• Leadership: Experienced building consensus in diverse highly environments. Project Management (Scrum and LEAN), Risk Management, IT audits and remediation, HIPAA, FIRPA
  • Management: Expense Controls, Budgeting, Employees Management, Project Proposals, Process Improvement
  • Vendor Relations: Contract Negotiation, Fundraising / Equipment Donations
  • Architecture/Design: Cloud Computing, Virtualization, Automation, Scalability, Root Cause Analysis
  • Deployments: Massively Parallel Implementations, Global Deployments, Code Management, Release Testing

In his free time, John serves as an Economic Development Commissioner for the City of Lake Forest Park, in the great state of Washington.

Lee Damon, University of Washington

Lee Damon has a B.S. in Speech Communication from Oregon State University. He has been a UNIX system administrator since 1985 and has been active in SAGE (US) & LOPSA since their inceptions. He assisted in developing a mixed AIX/SunOS environment at IBM Watson Research and has developed mixed environments for Gulfstream Aerospace and QUALCOMM. He is currently leading the development effort for the Nikola project at the University of Washington Electrical Engineering department. Among other professional activities, he is a charter member of LOPSA and SAGE and past chair of the SAGE Ethics and Policies working groups. He chaired LISA '04 and co-chaired CasITConf '11, '13, and '14.

Full Day

LISA16: Engineering
M3 Everything You Wanted to Know about Operating Systems but Were Afraid to Ask
Caskey L. Dickson, Microsoft Corporation
9:00 am5:00 pm

Constitution Ballroom B

Insufficient knowledge of operating system internals is my most common reason for passing on an interview candidate. Anyone can learn that you run tool X to fix problem Y. But what happens when there is no tool X, or when you can't even accurately pinpoint the root cause of why "it's sometimes slow."

This will be a no-holds-barred, fury-road-paced review of all major parts of modern operating systems with specific emphasis on what's important for system administrators. It will provide just enough of an academic focus to bridge the "whys" so you can make better use of fiddling with the "whats" on a day-to-day basis.

You will learn about process management, scheduling, file system architecture and internals, interrupt management, the mysteries of the MMU and TLB, belady's anomaly, page replacement algorithms, and hopefully a bit of networking. In a nutshell, we'll cover 16 weeks of college-level material in a few hours.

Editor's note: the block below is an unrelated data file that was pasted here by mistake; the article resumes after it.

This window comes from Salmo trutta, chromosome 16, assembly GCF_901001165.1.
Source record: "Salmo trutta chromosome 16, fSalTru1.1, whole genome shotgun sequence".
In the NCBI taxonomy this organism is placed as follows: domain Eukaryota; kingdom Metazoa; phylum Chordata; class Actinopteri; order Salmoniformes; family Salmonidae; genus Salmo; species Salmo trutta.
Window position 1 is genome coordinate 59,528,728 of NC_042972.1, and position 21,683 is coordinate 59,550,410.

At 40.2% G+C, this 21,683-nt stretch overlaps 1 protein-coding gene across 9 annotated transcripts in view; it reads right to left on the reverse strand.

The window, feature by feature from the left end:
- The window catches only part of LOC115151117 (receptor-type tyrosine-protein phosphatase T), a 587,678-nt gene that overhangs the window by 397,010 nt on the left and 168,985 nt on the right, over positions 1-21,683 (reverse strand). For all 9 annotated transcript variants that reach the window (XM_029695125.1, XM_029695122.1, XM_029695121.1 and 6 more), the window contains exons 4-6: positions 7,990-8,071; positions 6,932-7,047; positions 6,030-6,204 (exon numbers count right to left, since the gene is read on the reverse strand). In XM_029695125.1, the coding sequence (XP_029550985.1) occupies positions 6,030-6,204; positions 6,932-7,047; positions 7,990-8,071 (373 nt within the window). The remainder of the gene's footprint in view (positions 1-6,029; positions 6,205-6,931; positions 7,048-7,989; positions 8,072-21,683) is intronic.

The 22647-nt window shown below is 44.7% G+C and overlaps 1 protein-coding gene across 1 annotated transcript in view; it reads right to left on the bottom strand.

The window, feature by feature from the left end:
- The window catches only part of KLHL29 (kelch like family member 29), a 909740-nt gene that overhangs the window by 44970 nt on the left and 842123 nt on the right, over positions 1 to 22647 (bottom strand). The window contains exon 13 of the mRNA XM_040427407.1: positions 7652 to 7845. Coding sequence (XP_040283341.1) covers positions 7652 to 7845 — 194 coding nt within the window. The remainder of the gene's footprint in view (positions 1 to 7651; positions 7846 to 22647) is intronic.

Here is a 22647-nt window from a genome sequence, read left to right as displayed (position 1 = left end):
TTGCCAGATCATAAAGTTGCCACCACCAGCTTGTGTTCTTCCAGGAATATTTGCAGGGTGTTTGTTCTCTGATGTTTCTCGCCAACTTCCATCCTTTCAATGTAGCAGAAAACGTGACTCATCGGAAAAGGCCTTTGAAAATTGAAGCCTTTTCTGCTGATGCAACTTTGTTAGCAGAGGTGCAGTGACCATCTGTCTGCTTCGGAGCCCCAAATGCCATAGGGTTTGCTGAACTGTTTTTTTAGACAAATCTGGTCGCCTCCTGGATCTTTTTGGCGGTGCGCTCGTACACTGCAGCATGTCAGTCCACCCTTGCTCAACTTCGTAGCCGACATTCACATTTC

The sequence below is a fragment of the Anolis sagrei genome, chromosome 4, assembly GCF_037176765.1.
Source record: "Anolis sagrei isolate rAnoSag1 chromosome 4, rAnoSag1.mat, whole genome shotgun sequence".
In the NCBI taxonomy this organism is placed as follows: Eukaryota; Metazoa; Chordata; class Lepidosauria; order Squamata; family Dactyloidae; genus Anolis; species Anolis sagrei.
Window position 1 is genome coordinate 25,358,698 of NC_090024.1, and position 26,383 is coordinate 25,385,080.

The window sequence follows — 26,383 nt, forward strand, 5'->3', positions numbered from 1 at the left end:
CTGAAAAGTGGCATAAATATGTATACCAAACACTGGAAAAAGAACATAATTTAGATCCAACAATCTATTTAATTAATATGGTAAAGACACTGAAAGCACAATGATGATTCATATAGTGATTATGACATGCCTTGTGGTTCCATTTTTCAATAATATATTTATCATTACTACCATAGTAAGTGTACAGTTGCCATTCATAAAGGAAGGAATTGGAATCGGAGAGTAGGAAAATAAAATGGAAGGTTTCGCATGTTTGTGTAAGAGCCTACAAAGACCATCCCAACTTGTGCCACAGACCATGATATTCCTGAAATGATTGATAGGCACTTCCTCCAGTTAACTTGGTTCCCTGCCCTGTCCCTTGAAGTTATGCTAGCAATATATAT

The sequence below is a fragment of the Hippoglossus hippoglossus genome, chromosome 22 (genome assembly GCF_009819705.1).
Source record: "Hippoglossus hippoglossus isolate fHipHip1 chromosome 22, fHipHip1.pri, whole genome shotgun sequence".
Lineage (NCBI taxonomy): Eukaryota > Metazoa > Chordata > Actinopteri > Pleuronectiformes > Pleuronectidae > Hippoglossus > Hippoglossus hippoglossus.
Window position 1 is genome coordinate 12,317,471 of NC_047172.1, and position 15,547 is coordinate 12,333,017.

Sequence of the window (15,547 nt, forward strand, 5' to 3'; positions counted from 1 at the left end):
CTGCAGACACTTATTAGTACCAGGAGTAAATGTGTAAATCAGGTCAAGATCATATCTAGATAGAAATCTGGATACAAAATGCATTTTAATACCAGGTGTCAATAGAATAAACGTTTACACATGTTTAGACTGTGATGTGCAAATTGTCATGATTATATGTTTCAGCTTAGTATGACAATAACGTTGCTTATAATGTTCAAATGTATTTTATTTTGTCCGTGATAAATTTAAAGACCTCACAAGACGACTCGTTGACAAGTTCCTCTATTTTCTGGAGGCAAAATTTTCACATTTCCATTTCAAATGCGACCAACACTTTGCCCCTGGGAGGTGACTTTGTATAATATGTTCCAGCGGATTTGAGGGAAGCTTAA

Buckle up.

Who should attend:
  • All admins who did not take the Comp-Sci academic route and never had a course in OS internals
  • Inexperienced admins whose coursework or training didn't include the kind of OS internals that they should (modern OS courses have become a shadow of their former selves and commonly require writing no OS code)
  • More experienced admins who haven't really had to address these sorts of issues on a regular basis who probably know a lot about some individual aspects but could benefit from everything being put into a broader context
Take back to work:

Attendees will gain a deeper understanding of what goes on inside the kernel and the areas where things can go wrong. We'll explore how little the concept of "system load" captures about the true system state, and attendees will be prepared to improve both their operational response methodologies as well as their monitoring goals.

Topics include:

Morning:

  • Scheduling and Process Management
  • Memory Management and the MMU
  • Virtualization and its impact on these

Afternoon:

  • File System Architecture (for sysadmins covering ext (2, 3, 4), NTFS, and ZFS)
  • Storage layer performance, disks, RAID, and SANs
  • The impact of virtualization on these

Caskey L. Dickson, Microsoft Corporation

Caskey L. Dickson is a Site Reliability Engineer at Microsoft where he is part of the leadership team reinventing operations at Azure. Before that he was at Google where he worked as an SRE/SWE, writing and maintaining monitoring services that operate at "Google scale" as well as business intelligence pipelines. He has worked in online services since 1995 when he turned up his first web server and has been online ever since. Before working at Google, he was a senior developer at Symantec, wrote software for various Internet startups such as CitySearch and CarsDirect, ran a consulting company, and even taught undergraduate and graduate computer science at Loyola Marymount University. He has a B.S. in Computer Science, a Masters in Systems Engineering, and an M.B.A from Loyola Marymount.

LISA16: Architecture
M8 Software Defined Networking for Network Administrators
Nick Feamster, Princeton University
9:00 am5:00 pm

9:30 am–12:30 pm: Commonwealth Ballroom
1:30 pm–5:00 pm: Back Bay Ballroom D (LISA Lab)

The tutorial will cover topics in Software Defined Networking (SDN) in a presentation format that is oriented towards network and system administrators. SDN separates the network's control plane (the software that controls how networks from its data plane (the routers and switches in the network that forward packets).

This course will cover the aspects of Software Defined Networking that relate most closely to network operations. We will divide the course into four parts:

  1. Overview and motivation of SDN
  2. Commercial operational SDN controllers (Ryu, ODL) and switch capabilities
  3. Network virtualization technologies
  4. Network operations use cases (including SDN for the wide area, data centers, home networks, and wireless)

The after lunch portion of this class will be held in the LISA Lab.

Who should attend:

Beginner and Intermediate Virtual Infrastructure Administrators

Take back to work:

Attendees will take back knowledge about SDN that will help them evaluate whether it is an appropriate technology to apply in their own networks.